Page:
Strength comes in numbers. That’s the concept behind Lancaster County Joining Forces, a collection of organizations and individuals working to save lives and help neighbors who are struggling with addiction.
This fall, as part of the fight against the opioid crisis, Joining Forces coordinated efforts among several organizations and coalitions to host a three-part educational series in our local communities. It was offered at the Lancaster Public Library, Alliance Church of Elizabethtown and Quarryville Library. Topics included:
- Addiction—A Disease of the Mind and Body
- How to Help a Loved One Struggling with Drug Use
- How to Talk to Your Children About Drugs
The sessions brought in many Lancaster County community members, all hoping to do their part to help their loved ones and their community cope with the opioid epidemic sweeping the nation.
Addiction is a disease
Jack Sodak, director of outpatient services at Retreat Premiere Addiction Treatment Centers, discussed the science behind addiction, explaining that it is a genetic and biologically based illness and family history with drug abuse makes one more susceptible. His presentation also covered the addiction cycle, warning signs that someone is struggling with drug abuse and common concepts and goals that play into the recovery process, such as shame reduction.
He also stressed that treatment involves changes that are cognitive as well as biological, emotional, social, work related, recreational and spiritual. Treatment doesn’t look the same for everyone. It can come in many forms, such as traditional outpatient treatment, support groups, family support, inpatient detox and rehabilitation, partial hospitalization or intensive outpatient treatment.
Myths surrounding drug abuse
Joel Jakubowski, executive director at Revelations of Freedom Ministries, focused on how to help a loved one struggling with addiction. He reminded the audience that they aren’t alone. In fact, 90% of U.S. citizens are experiencing addiction—either first-hand or through a loved one. He also debunked common myths. People often think that overcoming addiction is a matter of willpower—that you can stop using drugs if you really want to. In reality, addiction alters the brain and should be treated as a disease. Many people also tend to think we can’t force someone into treatment—that they have to want help. However, Jakubowski said treatment doesn’t have to be voluntary to be successful. It’s called an intervention!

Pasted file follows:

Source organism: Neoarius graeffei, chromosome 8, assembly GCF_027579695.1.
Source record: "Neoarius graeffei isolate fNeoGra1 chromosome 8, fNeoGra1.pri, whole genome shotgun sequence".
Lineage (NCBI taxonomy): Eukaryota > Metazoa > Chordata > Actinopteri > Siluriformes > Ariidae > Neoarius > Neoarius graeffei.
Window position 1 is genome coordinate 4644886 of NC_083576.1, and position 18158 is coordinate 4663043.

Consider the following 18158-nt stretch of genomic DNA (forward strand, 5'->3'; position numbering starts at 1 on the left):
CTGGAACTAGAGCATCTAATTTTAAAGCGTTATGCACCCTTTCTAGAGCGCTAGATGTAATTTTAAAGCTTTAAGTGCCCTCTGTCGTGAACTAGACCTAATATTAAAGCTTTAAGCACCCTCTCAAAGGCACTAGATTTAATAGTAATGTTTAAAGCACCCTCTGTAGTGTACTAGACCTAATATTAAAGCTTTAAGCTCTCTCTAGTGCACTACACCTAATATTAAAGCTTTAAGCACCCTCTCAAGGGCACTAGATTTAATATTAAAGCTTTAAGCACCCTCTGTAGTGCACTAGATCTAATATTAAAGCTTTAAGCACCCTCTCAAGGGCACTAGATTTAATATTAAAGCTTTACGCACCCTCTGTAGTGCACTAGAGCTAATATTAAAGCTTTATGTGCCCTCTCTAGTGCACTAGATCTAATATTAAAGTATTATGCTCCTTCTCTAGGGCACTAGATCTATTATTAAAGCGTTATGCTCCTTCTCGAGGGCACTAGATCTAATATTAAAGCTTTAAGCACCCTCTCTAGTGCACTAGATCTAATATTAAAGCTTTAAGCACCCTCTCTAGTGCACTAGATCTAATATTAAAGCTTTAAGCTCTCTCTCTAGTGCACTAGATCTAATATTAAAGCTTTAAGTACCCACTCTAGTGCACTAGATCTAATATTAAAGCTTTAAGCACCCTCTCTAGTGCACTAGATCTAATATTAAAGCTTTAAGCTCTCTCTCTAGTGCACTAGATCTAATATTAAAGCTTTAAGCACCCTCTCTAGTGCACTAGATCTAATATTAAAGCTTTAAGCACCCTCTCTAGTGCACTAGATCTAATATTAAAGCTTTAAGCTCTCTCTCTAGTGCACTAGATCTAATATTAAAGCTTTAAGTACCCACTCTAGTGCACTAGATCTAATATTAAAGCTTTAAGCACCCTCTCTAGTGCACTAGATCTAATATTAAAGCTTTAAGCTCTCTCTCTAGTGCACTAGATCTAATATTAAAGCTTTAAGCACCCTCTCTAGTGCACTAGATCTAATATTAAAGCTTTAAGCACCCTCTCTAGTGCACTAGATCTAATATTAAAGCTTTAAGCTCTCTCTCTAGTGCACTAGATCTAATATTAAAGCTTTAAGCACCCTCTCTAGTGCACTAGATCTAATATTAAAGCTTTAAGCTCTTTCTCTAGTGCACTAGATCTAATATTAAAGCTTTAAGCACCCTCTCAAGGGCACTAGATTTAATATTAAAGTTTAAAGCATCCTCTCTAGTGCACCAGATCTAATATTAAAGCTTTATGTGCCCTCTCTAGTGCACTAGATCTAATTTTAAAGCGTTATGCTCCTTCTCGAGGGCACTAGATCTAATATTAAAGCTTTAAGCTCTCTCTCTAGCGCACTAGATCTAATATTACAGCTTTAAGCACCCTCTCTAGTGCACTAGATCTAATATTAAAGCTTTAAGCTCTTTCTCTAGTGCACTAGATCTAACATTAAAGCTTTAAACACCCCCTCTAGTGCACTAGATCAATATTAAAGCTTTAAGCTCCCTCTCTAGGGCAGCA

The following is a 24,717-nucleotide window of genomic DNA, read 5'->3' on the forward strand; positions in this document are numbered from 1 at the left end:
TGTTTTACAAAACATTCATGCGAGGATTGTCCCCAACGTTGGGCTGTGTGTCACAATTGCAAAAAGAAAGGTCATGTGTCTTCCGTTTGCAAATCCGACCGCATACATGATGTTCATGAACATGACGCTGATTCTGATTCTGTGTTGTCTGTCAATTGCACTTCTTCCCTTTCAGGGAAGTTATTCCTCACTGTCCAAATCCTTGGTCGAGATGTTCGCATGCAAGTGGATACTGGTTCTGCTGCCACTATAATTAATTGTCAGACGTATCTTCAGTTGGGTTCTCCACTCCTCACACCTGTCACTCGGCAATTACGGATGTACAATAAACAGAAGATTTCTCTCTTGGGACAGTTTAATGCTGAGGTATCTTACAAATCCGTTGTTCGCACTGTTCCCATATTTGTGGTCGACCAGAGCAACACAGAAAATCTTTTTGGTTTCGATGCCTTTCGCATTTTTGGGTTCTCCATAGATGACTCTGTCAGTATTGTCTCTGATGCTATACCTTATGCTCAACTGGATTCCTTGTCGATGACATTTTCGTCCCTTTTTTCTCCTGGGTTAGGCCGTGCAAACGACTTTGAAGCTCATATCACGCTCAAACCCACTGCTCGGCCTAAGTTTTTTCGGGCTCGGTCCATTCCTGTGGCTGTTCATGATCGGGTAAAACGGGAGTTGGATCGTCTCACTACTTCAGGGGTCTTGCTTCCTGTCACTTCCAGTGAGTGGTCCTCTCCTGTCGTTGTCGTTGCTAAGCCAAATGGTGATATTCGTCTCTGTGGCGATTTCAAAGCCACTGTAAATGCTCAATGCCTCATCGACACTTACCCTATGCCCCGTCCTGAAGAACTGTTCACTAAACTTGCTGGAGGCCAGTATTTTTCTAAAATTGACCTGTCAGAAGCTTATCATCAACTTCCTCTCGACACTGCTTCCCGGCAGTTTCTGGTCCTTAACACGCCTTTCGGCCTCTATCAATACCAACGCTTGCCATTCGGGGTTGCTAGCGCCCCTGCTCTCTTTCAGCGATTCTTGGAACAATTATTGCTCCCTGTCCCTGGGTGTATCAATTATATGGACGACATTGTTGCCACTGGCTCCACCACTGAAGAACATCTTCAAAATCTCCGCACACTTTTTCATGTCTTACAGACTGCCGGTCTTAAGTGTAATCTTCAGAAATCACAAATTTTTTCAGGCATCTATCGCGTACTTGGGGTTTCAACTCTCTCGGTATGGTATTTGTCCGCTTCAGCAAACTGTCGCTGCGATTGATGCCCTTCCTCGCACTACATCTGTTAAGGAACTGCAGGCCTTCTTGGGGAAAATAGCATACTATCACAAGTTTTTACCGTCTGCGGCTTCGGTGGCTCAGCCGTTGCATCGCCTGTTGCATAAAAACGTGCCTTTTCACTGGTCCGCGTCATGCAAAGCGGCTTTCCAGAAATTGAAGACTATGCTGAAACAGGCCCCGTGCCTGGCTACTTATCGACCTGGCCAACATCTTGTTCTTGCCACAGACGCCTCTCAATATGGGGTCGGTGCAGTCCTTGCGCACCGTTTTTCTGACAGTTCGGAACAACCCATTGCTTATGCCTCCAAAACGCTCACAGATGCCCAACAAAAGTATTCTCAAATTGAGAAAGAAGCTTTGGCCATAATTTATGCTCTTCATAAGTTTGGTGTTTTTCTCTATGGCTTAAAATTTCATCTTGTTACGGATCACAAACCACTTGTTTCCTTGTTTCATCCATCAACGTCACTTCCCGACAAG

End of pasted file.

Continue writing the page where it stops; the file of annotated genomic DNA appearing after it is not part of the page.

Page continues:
He warned the audience not to enable their addicted loved one and protect them from consequences of their actions. A key takeaway was that pain motivates change and hard reality breaks through delusion and denial. When someone rescues a loved one from the painful consequences of irresponsible decisions, they often block or slow down the motivation to change. While it may be tempting in the moment, it’s not helpful on the long road to recovery.
Getting children involved in the conversation
Deb McCoy of Compass Mark shared guidelines for talking about drugs with your kids throughout their childhood. For kids in preschool to age 7, start by explaining when and why medicine is given, and take advantage of teachable moments in movies or on television. As your kids get older, you can have open discussions and work your way toward sharing the risks of drug use. As they reach their teen years, you can set expectations, warn against driving or riding with someone under the influence and discuss legal ramifications. She also stressed the importance of non-judgmental listening, being in tune to your child’s emotions and the importance of knowing both their friends and friends’ parents. Kids who are around drug use are at a higher risk.
She reminded the audience that children who aren’t involved in these discussions and aren’t well informed are at greater risk for engaging in unsafe behaviors and experimentation. They’re never too young or old to have these discussions.
Together, these presentations gave community members an introduction to addiction and helpful tips for preventing and dealing with addiction. More sessions will be scheduled for the spring in the northern and eastern parts of the county (locations and dates TBD).
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